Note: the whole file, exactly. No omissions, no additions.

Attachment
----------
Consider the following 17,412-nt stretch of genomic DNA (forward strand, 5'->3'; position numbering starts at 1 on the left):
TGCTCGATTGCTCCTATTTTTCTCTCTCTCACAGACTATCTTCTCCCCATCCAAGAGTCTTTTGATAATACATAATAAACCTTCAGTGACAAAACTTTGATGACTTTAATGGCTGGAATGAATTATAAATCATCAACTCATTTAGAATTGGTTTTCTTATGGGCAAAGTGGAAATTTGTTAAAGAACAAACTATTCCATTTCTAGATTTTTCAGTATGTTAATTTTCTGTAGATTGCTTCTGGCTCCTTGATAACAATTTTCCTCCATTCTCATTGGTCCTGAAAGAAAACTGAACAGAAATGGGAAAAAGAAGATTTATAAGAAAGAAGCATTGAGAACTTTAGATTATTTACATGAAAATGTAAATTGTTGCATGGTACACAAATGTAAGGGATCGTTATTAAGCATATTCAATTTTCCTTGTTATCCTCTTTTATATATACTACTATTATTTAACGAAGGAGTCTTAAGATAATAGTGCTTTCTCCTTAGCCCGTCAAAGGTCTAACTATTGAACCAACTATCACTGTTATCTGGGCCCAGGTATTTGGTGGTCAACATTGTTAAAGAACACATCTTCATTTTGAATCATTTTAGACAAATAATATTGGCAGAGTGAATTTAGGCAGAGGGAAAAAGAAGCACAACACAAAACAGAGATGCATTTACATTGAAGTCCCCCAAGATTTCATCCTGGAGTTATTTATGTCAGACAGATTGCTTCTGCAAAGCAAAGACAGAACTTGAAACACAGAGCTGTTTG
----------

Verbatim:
Consider the following 17,412-nt stretch of genomic DNA (forward strand, 5'->3'; position numbering starts at 1 on the left):
TGCTCGATTGCTCCTATTTTTCTCTCTCTCACAGACTATCTTCTCCCCATCCAAGAGTCTTTTGATAATACATAATAAACCTTCAGTGACAAAACTTTGATGACTTTAATGGCTGGAATGAATTATAAATCATCAACTCATTTAGAATTGGTTTTCTTATGGGCAAAGTGGAAATTTGTTAAAGAACAAACTATTCCATTTCTAGATTTTTCAGTATGTTAATTTTCTGTAGATTGCTTCTGGCTCCTTGATAACAATTTTCCTCCATTCTCATTGGTCCTGAAAGAAAACTGAACAGAAATGGGAAAAAGAAGATTTATAAGAAAGAAGCATTGAGAACTTTAGATTATTTACATGAAAATGTAAATTGTTGCATGGTACACAAATGTAAGGGATCGTTATTAAGCATATTCAATTTTCCTTGTTATCCTCTTTTATATATACTACTATTATTTAACGAAGGAGTCTTAAGATAATAGTGCTTTCTCCTTAGCCCGTCAAAGGTCTAACTATTGAACCAACTATCACTGTTATCTGGGCCCAGGTATTTGGTGGTCAACATTGTTAAAGAACACATCTTCATTTTGAATCATTTTAGACAAATAATATTGGCAGAGTGAATTTAGGCAGAGGGAAAAAGAAGCACAACACAAAACAGAGATGCATTTACATTGAAGTCCCCCAAGATTTCATCCTGGAGTTATTTATGTCAGACAGATTGCTTCTGCAAAGCAAAGACAGAACTTGAAACACAGAGCTGTTTG